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Volume 14 - Issue 9 - June 2009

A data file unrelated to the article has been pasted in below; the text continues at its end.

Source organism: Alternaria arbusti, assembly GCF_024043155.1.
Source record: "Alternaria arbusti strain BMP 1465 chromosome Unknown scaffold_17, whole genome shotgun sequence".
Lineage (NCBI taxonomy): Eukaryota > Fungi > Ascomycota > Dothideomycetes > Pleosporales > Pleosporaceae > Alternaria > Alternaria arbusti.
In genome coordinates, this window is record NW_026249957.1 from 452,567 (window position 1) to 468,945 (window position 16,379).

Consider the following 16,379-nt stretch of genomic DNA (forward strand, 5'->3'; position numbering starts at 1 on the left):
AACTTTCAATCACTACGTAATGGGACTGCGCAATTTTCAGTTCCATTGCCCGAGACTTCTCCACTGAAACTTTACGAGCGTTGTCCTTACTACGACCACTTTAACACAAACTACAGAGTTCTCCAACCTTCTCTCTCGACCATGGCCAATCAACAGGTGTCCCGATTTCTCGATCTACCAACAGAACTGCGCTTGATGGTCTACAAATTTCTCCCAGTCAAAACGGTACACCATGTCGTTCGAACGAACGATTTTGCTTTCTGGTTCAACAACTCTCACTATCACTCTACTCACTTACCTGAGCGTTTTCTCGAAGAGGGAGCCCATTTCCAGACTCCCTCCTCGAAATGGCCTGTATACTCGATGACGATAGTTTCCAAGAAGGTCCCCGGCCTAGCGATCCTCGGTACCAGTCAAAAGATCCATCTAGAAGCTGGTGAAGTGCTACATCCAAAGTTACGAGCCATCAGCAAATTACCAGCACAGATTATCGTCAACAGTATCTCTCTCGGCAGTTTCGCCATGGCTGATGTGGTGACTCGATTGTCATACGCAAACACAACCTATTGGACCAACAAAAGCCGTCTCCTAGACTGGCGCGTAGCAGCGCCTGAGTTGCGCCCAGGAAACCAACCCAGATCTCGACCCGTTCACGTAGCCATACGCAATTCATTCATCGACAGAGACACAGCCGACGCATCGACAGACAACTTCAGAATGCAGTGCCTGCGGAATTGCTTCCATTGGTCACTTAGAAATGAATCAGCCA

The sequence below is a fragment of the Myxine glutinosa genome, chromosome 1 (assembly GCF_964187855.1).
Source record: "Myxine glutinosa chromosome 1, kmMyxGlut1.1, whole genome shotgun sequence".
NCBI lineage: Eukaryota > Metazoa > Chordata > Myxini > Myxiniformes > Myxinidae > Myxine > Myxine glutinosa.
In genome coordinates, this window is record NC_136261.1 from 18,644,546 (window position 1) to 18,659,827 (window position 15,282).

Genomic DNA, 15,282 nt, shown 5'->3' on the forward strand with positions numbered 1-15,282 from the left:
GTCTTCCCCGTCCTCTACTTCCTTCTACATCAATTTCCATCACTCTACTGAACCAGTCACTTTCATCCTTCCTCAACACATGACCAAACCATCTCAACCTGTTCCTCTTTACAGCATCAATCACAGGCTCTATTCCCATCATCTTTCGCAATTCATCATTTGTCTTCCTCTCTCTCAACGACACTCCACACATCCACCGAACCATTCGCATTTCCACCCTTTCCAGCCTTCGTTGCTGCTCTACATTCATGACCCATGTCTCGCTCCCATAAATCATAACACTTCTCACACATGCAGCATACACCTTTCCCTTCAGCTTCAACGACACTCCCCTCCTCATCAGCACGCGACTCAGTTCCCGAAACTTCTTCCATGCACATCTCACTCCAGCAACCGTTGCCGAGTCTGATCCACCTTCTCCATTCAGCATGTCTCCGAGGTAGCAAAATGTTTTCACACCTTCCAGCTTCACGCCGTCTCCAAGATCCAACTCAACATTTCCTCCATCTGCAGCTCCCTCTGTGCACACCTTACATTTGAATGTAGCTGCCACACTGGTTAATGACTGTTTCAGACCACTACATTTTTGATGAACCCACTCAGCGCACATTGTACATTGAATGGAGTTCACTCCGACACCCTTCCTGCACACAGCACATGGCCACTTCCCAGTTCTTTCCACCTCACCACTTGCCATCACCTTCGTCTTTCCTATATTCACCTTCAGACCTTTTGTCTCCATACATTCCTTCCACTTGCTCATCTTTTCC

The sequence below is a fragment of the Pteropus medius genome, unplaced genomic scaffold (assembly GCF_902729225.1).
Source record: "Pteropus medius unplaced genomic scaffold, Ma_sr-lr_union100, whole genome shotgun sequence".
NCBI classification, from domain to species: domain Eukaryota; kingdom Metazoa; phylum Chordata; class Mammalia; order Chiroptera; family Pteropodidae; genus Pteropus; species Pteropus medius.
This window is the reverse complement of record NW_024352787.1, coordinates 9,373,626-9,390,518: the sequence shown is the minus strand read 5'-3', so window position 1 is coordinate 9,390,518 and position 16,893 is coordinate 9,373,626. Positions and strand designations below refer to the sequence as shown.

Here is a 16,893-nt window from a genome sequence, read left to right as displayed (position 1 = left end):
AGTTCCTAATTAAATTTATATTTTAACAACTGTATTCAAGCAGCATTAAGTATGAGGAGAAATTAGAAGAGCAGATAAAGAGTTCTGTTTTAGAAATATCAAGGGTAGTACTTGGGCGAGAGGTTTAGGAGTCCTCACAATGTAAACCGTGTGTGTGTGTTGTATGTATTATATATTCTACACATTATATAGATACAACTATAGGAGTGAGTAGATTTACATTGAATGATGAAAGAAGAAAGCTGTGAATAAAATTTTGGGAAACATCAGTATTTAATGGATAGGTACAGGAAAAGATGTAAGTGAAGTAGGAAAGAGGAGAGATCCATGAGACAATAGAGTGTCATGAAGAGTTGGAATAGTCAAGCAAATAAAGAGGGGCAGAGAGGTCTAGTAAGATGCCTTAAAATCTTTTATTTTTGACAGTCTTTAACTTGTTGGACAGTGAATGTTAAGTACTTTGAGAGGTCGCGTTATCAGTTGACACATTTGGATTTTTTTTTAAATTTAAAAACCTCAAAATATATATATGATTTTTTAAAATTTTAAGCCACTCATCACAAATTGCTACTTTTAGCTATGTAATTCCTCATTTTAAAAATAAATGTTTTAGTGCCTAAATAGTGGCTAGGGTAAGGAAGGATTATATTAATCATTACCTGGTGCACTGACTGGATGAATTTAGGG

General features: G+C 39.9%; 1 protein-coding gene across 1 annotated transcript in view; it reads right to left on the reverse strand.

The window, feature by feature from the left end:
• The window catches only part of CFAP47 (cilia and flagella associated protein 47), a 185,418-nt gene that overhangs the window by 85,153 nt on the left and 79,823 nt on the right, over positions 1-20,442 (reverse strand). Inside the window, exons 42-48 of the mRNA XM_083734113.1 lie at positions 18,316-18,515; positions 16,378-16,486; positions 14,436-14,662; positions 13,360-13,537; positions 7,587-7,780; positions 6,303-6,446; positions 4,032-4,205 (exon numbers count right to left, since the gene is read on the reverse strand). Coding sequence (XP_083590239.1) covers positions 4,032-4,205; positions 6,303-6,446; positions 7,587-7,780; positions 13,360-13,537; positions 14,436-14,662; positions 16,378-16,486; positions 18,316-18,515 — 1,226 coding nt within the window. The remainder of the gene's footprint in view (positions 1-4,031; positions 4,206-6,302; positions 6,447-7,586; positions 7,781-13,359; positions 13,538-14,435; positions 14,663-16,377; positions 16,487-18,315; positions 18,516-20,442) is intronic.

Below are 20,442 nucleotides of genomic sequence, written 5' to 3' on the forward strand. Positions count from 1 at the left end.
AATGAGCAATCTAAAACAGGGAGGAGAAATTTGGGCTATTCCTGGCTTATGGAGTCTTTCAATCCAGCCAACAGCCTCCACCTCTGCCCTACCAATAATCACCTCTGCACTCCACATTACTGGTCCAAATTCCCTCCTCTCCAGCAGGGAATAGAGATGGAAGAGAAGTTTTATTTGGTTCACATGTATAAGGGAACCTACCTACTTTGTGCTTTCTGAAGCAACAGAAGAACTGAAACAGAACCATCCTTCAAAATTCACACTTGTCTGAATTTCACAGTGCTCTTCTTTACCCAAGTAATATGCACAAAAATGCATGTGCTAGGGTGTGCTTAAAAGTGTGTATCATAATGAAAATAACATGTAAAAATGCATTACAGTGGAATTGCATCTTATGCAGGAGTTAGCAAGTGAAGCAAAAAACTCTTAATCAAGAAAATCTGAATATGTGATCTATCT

Green Pages Summer Music